Wednesday, March 25, 2015

The Oscar Narrative: First 2016 Predictions - Best Adapted Screenplay

First 2016 Predictions
Nick Hornby "Brooklyn"
Phyllis Nagy "Carol"
Lucinda Coxon "The Danish Girl"
Alejandro Gonzalez Inarritu and Mark L. Smith "The Revenant" 
Aaron Sorkin "Steve Jobs"

Other Contenders - Charles Leavitt, Rick Jaffa, and Amanda Silver "In the Heart of the Sea" Jesse Andrews "Me & Earl & The Dying Girl", John Logan "Genius", John Logan, Neal Purvis, and Robert Wade "Spectre", Billy Ray "The Secret in Their Eyes", Robert Zemeckis and Christopher Browne "The Walk", Cary Fukunaga "Beasts of No Nation", Emma Donoghue "Room", Drew Goddard "The Martian", David Nicholls "Far From the Maddening Crowd", Scott Neustadter and Michael H. Weber "Paper Towns", Kieran Fitzgerald and Oliver Stone "Snowden", Scott Cooper, Jez Butterworth, and Mark Mallouk "Black Mass", Jacob Koskoff, Michael Lesslie, and Todd Louiso "Macbeth", Peter Landesman "Concussion", Marielle Heller "The Diary of a Teenage Girl", Saul Dibb and Matt Charman "Suite Francaise", J.J. Abrams and Lawrence Kasdan "Star Wars: The Force Awakens", Doug Ellin and Rob Weiss "Entourage", Joss Whedon "Avengers: Age of Ultron", Derek Connolly and Colin Trevorrow "Jurassic World", Kay Cannon "Pitch Perfect 2", Adam McKay and Paul Rudd "Ant-Man", Jason Fuchs "Pan"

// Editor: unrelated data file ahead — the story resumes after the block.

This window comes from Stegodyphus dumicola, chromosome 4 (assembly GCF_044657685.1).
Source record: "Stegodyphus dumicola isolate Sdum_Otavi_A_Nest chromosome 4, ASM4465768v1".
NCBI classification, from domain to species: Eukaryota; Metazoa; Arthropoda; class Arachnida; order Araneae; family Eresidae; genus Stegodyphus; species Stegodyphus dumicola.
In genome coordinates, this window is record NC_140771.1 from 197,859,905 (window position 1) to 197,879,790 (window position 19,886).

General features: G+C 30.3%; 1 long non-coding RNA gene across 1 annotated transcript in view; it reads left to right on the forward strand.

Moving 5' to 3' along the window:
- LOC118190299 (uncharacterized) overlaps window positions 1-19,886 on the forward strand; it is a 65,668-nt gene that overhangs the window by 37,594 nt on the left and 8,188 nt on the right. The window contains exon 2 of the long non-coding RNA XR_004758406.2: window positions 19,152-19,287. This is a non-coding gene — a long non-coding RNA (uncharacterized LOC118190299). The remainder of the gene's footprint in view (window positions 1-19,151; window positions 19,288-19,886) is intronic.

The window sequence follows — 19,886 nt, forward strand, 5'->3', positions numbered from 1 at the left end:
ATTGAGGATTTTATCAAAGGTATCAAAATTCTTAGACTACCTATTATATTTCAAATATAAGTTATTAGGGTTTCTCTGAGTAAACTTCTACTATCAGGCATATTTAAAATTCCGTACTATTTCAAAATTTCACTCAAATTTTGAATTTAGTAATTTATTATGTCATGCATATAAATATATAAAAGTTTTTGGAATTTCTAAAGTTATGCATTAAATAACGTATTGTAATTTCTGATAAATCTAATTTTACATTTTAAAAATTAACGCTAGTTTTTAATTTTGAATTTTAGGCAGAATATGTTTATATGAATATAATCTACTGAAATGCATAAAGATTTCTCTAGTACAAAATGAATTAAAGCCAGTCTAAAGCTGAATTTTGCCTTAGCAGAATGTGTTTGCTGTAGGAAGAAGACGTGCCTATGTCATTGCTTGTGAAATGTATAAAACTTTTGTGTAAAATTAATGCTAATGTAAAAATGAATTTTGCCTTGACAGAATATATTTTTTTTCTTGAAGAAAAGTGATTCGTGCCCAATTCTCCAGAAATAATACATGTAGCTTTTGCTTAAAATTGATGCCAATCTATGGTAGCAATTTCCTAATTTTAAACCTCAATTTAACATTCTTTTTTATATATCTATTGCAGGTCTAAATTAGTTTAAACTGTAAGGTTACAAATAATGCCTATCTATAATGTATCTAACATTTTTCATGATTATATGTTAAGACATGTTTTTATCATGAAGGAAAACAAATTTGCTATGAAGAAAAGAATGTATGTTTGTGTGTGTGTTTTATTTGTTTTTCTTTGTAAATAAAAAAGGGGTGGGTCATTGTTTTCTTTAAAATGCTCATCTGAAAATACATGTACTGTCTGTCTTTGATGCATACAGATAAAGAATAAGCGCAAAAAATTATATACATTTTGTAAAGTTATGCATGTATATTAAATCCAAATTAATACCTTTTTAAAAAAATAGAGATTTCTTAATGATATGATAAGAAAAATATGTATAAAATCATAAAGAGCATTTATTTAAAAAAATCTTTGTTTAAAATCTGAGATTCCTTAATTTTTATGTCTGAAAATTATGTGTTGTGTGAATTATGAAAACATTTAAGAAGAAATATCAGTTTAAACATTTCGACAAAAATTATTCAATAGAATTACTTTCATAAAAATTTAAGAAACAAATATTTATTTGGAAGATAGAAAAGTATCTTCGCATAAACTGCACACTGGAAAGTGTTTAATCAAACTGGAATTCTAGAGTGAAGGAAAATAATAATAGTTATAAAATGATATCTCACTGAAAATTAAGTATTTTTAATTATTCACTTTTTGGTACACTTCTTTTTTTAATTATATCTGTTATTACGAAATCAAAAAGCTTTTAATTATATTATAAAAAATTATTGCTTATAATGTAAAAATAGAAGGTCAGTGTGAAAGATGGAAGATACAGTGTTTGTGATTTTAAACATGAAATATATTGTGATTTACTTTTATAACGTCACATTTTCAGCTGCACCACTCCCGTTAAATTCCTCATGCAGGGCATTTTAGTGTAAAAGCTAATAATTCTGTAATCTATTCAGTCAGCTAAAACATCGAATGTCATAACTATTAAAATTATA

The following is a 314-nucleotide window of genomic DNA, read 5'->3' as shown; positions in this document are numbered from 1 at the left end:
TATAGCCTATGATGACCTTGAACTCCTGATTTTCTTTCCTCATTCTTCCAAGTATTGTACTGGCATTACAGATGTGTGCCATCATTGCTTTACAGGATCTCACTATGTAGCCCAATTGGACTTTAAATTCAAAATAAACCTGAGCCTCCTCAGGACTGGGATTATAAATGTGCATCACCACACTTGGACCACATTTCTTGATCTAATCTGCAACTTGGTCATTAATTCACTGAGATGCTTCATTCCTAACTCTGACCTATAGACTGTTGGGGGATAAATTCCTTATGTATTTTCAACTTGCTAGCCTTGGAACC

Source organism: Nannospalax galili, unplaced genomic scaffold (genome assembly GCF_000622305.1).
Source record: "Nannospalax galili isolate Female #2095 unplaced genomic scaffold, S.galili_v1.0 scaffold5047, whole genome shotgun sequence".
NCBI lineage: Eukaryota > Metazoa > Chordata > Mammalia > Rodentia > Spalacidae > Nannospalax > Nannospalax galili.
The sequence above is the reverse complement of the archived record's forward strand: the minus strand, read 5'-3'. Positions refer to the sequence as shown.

Commentary - Another year where it looks like Adapted Sceenplay will have less top-notch contenders than original screenplay. Who says Hollywood is out of ideas? I think the top of the list has to be this year's original screenplay winner Alejandro Gonzalez Inarritu. The December release is a bit unnerving as recent history has suggested that releasing a film too late now actually hurts your chances to catch up to earlier contenders (Boyhood and Birdman had been on the circuit for months). But the subject, the cast, and the director all say that it will be one to watch for. Tom Hooper could return to the winners circle with The Danish Girl. It has the newly minted Oscar winner Eddie Redmayne playing a transgender individual, but also has some period classy vibes that could cause it to crossover to Oscar voters (the way The Imitation Game was able to overcome its gay protagonist to get a lot of nominations, although I hope Hooper and his screenwriter Lucinda Coxon don't gloss over the subject matter this time around). Plus Hooper's last two films The King's Speech and Les Miserables were big Oscar winners, so he has a good track record in the last five years or so. Carol is Todd Haynes return to the big screen after some television success. Phyllis Nagy is a two-time Emmy nominee for Mrs. Harris, and this is her first big screen adventure. The project looks fantastic and it could be an award-worthy debut. I know that there have been some issue getting Steve Jobs to the screen, but Sorkin is always good for a lightning fast, entertaining, and smart script. Until I see some reviews that suggest that the final product didn't work out, he's in. Finally, Nick Hornby barely missed the cut this year for Wild (probably a solid sixth or seventh vote), but could redeem himself with Brooklyn, one of two Sundance films (the other being Me & Earl & The Dying Girl) that could breakthrough into this Oscar race. Speaking of Me & Earl & The Dying Girl, it is definitely in this race, but I still question if it is one of those comedies like Juno/Little Miss Sunshine that will win over voters hearts, or will it be considered too light for the voters. Plus, there has been a streak of great YA adaptations including The Perks of Being a Wallflower, The Fault in Our Stars, and The Spectacular Now, all of which, I think, have been inhibited by their teen trappings. Beyond that there are several potentials, although not as many as its counterpart. Ron Howard's latest In the Heart of Sea was moved from March to right in the thick of Oscar season meaning that the studio must have faith in its chances. John Logan could return to the race with either Genius, or with the Skyfall sequel Spectre, which could finally breakthrough some major categories for the Bond franchise. Cary Fukunaga is returning to the big screen with Beasts of No Nation after winning an Emmy for True Detective, and he will have the feisty Netflix team behind him. The Martian is a great science fiction novel, and the film has a lot of great parts to it. Emma Donoghue is trying to do what Gillian Flynn couldn't do and adapted her own novel to an Oscar nomination. Paper Towns could pull some of the love away from the YA crowd going for Me & Earl & the Dying Girl, and the Brits are in town with Macbeth and Far From the Maddening Crowd. And don't forget the blockbusters. Guardians of the Galaxy got a WGA nod, so look out for Star Wars, The Avengers, Pitch Perfect, Ant-Man, Pan, and Jurassic World. After this year's ratings were down, there might be a push to embrace bigger films. 

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